When I told my friend that I planned to wear it outside of the home, she suggested I wrap it around a black skirt. So today I put on a knee length black dress and tied my new apron around my waist. I bought it for 16 dollars, which may be a little pricey for a place like Mars – but there were others in the rack that went for as low as 8 dollars. It was great find and a trendy fashion statement (The compliments from my co-workers let me know).
I know I look like a throw-back. My mother was one of the first girls to wear pants to school back in the 1960’s. So why am I reverting to 1950’s housewife fashion? Honestly, I just like the look. I didn’t wear my apron to set a new trend, but if a Domestic-Goddess style comes out of it, so be it. If my bold fashion statement has inspired you in anyway, go ahead and rock an apron of your own.
Tuesday, July 15, 2008
- Lauren Silverman
Girls kissing girls has been “hot” for a while – but recently musicians have gotten hip to the trend and started releasing girl-on-girl themed songs. One that stands out in my memory is T Pain’s “My Girl Got a Girlfriend”.
“My girl got a girlfriend, I just found out but it's aight as long as I can be with her too. My girl got a girlfriend it really is not a problem cuz I'ma make it do what it do. Cuz havin two chicks is better than no chicks I'd rather just join in, keep my girl and keep the other one too.”
And more recently Kate Perry’s “I kissed a girl”.
“I kissed a girl and I liked it…It's not what, good girls do, Not how they should behave.”
People seem to either love or hate the new girl-on-girl song trend, and I tend to side with the latter. My frustration has nothing to do with opposition to girls being with girls, but rather, the way in which bi and lesbian women are portrayed in the media. As someone who identifies as bi-sexual, I find it offensive to hear a guy talking about how excited he is that his girl’s got a girlfriend, and how that means he will automatically get to be with two girls. Likewise, it bothers me that Kate Perry, who apparently isn’t bi, and has never actually kissed a girl, repeats over and over that she kissed a girl and misbehaved. Unsurprisingly, I was even more offended by her other biggest hit, “Ur So Gay (and you don’t even like boys)”.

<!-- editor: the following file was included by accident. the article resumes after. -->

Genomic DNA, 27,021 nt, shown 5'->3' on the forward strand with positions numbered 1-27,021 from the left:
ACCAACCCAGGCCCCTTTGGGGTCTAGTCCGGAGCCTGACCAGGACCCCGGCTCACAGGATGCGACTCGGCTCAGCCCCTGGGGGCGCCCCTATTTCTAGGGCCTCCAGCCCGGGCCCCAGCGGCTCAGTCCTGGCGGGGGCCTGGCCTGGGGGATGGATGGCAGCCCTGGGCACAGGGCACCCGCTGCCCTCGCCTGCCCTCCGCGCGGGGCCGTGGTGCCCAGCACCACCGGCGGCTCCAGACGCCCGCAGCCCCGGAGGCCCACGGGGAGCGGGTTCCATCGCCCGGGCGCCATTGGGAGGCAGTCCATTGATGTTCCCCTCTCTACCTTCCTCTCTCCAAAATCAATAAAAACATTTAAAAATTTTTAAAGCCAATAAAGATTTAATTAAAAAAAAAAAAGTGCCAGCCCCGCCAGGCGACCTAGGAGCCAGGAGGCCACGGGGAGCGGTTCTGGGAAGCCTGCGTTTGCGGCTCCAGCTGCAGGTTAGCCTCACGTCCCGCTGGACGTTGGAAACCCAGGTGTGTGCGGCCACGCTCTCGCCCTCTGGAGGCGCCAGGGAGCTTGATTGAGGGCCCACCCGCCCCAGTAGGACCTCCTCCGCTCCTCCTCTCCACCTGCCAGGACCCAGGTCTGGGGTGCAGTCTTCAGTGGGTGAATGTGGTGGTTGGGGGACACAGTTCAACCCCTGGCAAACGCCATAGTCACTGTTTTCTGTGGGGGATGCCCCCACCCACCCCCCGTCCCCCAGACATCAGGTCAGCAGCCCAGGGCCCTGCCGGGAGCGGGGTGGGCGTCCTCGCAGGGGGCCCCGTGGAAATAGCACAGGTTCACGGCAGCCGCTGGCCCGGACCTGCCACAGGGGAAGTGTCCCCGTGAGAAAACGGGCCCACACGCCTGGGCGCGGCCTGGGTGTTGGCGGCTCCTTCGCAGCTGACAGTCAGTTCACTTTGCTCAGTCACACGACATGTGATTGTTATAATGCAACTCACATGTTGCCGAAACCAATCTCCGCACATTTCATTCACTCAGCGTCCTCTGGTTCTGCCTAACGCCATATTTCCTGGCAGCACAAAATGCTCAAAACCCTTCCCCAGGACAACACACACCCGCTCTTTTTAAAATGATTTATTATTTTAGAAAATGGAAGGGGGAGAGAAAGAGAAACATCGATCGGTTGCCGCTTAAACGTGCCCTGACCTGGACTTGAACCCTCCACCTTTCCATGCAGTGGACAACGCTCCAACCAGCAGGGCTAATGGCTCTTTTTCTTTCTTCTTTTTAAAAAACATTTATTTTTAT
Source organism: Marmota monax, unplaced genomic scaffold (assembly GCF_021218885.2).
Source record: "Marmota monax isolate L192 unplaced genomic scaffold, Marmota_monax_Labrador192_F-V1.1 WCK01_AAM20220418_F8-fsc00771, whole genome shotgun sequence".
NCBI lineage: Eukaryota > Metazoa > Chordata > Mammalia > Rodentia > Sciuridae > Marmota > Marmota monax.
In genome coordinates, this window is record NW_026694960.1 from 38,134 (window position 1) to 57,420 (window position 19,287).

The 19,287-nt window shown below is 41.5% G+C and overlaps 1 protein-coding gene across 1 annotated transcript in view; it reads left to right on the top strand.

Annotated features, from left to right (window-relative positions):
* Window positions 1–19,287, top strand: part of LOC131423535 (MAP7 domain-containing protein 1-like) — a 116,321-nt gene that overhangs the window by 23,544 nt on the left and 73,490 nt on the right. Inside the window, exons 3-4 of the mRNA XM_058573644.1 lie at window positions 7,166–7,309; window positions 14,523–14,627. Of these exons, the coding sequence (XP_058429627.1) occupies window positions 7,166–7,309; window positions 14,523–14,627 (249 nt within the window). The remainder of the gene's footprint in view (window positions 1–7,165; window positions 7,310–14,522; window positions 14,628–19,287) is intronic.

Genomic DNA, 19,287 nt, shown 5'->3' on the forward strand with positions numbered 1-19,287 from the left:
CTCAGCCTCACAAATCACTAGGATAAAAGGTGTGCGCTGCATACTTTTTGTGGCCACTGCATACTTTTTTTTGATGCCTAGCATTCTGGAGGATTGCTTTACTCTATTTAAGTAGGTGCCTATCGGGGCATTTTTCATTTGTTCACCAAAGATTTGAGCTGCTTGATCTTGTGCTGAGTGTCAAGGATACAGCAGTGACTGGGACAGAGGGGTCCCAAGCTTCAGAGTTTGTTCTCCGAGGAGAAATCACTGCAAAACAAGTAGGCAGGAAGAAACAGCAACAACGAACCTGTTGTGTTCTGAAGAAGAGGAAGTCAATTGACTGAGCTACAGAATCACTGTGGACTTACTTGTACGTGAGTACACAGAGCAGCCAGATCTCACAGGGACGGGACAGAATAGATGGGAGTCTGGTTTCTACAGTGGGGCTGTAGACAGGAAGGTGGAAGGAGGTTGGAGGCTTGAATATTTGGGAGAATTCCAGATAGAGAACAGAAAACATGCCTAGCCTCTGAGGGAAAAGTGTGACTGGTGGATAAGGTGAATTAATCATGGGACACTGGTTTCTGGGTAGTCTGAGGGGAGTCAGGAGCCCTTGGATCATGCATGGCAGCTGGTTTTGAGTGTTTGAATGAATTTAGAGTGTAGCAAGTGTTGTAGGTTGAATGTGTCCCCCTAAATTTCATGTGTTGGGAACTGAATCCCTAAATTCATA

When asked in an interview whether she thought the song might be offensive to her gay listeners, Kate Perry responded “I think when everyone hears it, they’ll laugh. It’s very funny and positive and kitsch…”
Offensive or not, the song has spurred a lot of great dialogue among young people. If you skim comments about the video or lyrics there's responses such as:
"I'm sick of this bisexuality crap, it's all along the same lines as that Tila Tequila show...it's just for guys to beat off to, it is horrible representation for gays and lesbians..."
"I love this song. Not the best, lyrically. But hey - its different. Its not too often you hear songs about homosexuality/bisexuality on the radio. Our generation is more open and accepting that previous ones, and now the music is starting to reflect that."
Its true, the fact that major recording studios are accepting lyrics about girls kissing girls is progressive, now we just have to wait to see how long it takes them to promote a song featuring two guys getting it on.